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How to Build Server-Side Blazor Applications

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How to Build Server-Side Blazor Applications

Originally built as a client-side framework, Blazor now supports the development of server-side web applications. Read on to get started!

· Web Dev Zone ·
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Deploying code to production can be filled with uncertainty. Reduce the risks, and deploy earlier and more often. Download this free guide to learn more. Brought to you in partnership with Rollbar.

Recently, Blazor got an important update — support for server-side Blazor applications. This blog post introduces how server-side Blazor applications work and what are the pros and cons when considering building these.

What Is a Server-Side Blazor Application?

By default, Blazor applications run in the browser and communicate with server-side APIs. All rendering and UI logic runs in the browser. With server-side Blazor, all Blazor components run in the server on .NET Core and the UI communicates with the server using SignalR. From Blazor 0.6.0 on, support for Azure SignalR Service is available. With this we can also have a massive scale for SignalR.

But why we should run Blazor on the server when we want the UI to be as responsive as possible and react lightning fast? There are scenarios where we want to keep the browser loaded as little as possible and move all the expensive work to the server. We still build the UI with .NET Core and C# but we run it on the server, leaving less work and load for the client.

Server-Side Blazor Application Template

With the newest Visual Studio tooling for Blazor there is new project template for server-side Blazor applications.

When creating a server-side Blazor project we get two applications: one for Blazor UI and another one for Blazor server-side code.

The image above illustrates a server-side Blazor solution. Blazor5.App is a project for Blazor UI. It contains pages, views, and client-side UI artifacts like stylesheets and JavaScript files. Of course, all C# code related to the UI logic is also in this project (classes, code-behind classes, etc).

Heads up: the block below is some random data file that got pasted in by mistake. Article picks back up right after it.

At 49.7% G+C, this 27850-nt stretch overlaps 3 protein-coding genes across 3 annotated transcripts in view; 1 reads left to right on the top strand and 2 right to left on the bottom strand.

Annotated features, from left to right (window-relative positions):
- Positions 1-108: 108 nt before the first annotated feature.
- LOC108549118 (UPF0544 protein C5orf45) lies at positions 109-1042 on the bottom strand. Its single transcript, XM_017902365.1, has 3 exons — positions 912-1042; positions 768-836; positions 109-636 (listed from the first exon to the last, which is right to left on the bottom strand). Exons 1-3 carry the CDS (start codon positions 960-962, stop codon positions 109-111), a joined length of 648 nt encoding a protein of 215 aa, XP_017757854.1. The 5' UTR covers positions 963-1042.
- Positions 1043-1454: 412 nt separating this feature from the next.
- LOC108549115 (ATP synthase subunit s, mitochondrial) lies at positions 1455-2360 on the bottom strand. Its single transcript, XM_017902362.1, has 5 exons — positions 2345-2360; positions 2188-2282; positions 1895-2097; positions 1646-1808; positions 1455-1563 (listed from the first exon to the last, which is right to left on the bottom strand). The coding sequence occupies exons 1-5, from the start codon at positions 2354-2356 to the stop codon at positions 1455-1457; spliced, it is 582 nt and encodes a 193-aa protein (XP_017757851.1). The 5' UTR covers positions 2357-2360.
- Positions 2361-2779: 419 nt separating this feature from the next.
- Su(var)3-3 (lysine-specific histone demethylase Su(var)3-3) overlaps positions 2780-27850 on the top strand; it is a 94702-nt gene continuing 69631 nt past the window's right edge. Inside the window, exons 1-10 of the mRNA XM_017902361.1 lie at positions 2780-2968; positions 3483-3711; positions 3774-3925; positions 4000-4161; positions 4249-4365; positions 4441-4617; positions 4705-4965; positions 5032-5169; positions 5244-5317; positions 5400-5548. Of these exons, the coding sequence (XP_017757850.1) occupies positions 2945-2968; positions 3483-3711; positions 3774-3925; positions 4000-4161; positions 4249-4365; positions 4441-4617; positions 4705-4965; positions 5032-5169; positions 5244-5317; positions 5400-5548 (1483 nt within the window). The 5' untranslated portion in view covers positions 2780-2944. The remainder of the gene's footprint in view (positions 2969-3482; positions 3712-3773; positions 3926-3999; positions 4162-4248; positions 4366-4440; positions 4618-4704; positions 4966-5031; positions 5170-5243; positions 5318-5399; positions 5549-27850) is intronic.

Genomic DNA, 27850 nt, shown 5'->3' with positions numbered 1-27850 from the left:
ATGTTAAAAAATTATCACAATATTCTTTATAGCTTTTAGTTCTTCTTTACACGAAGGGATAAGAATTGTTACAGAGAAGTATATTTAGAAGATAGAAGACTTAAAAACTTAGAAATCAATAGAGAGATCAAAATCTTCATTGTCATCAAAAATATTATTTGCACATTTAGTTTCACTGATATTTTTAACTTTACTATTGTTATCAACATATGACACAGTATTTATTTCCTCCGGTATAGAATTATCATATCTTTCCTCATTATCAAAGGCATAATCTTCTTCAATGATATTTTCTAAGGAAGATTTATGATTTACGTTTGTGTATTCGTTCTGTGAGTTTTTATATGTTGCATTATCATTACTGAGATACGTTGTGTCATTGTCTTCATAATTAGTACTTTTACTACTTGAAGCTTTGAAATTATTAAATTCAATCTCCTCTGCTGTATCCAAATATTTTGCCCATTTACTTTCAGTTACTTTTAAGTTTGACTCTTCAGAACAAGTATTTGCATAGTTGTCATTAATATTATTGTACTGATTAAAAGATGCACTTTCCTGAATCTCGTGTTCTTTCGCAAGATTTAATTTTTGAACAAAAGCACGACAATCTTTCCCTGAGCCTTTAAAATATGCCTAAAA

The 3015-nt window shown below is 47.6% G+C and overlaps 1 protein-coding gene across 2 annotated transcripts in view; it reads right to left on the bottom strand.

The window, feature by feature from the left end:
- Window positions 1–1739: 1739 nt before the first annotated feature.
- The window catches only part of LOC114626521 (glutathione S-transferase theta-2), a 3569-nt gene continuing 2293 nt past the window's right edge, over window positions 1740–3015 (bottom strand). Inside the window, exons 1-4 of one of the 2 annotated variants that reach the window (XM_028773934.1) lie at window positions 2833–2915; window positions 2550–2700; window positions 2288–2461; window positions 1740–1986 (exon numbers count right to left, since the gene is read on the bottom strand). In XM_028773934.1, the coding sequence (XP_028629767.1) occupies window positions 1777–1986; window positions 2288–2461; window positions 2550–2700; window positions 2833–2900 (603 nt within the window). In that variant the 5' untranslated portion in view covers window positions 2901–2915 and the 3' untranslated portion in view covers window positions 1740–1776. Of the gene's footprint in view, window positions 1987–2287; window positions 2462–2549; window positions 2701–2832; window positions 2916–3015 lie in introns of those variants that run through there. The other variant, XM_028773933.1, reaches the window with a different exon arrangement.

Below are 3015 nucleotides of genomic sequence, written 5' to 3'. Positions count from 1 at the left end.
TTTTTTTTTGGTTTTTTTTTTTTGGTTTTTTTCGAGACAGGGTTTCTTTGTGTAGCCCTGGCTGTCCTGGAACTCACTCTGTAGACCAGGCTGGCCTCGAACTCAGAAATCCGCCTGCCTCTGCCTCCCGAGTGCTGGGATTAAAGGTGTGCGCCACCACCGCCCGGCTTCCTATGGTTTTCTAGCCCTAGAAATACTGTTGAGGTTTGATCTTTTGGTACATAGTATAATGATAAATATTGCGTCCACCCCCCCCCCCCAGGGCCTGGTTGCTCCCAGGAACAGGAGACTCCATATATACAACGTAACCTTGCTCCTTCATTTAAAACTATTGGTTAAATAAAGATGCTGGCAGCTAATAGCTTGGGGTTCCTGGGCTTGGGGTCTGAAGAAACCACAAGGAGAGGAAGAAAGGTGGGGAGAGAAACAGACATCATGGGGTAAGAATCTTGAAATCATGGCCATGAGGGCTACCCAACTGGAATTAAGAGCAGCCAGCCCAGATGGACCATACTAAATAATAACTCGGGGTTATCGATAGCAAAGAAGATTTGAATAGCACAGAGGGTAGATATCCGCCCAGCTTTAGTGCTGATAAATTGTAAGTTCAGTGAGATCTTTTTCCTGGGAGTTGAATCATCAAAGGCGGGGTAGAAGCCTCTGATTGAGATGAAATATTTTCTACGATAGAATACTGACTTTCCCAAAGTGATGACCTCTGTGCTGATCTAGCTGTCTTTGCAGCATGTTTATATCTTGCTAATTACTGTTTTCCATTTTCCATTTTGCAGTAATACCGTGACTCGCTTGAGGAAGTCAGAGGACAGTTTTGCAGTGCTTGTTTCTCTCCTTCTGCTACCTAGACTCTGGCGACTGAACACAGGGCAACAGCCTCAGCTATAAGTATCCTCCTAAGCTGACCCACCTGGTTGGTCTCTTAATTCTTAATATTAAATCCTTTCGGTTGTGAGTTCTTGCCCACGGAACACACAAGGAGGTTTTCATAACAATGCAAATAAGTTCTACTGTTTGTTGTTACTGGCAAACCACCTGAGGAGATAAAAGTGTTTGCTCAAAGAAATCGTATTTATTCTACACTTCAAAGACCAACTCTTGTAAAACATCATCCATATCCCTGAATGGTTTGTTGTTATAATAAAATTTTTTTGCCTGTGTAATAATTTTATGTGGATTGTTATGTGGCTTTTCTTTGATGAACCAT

Blazor5.Server is a project for server backends. It has a reference to Blazor5.App and it knows how to run both applications on the server-side.

The Program class of Blazor5.Server initializes the usual web host. The Startup class calls methods to make server-side Blazor possible:

  • services.AddServerSideBlazor<App.Startup>()
  • app.UseServerSideBlazor<App.Startup>()

This is all we have to do during application initialization. These methods make the magic and our thin UI in the browser starts talking to Blazor components in the server.

Let's take a look at what is loaded when server-side and client-side Blazor applications are opened in the browser.

Comparing Client-Side and Server-Side Blazor Applications

Let's start with a regular client-side Blazor application that runs in the browser and communicates with the server backend over AJAX calls if data is needed. When opening the Blazor app in the browser a long list of files are loaded. Some of these are shown in the following screenshot.

In total, our browser made 23 requests and transferred 1.9MB of files.

When loading the same page in a server-side Blazor application we get totally different set of files.

The numbers are way smaller now. Just 10 requests and 99.5KB. But what we additionally get is a websocket connection as all communication between application components in the client and server goes over SignalR.

Pros and Cons of Server-Side Blazor Applications

Although we get faster page loading time initially we still have to consider some issues. Here's a summary of the good and bad of server-side Blazor applications.

Pros

  • Smaller download size.
  • Applications open faster.
  • Using of server-side API-s and tooling.

Cons

  • No offline applications.
  • Network means at least small latency.
  • WebSocket connections are sometimes hard to debug.

Wrapping Up

Running Blazor UI components in the server and communicating changes using SignalR makes it possible to build Blazor applications that are thin and not very demanding on the browser. I'm sure there are existing scenarios where the server-side model is a perfect match. It still comes with a price as offline applications are not easily created with server-side Blazor. Of course, it possible that there will be a hybrid model also available one day that is supported by APIs and tooling. 

Deploying code to production can be filled with uncertainty. Reduce the risks, and deploy earlier and more often. Download this free guide to learn more. Brought to you in partnership with Rollbar.

Topics:
web dev ,blazor ,server-side development ,web application development ,tutorial

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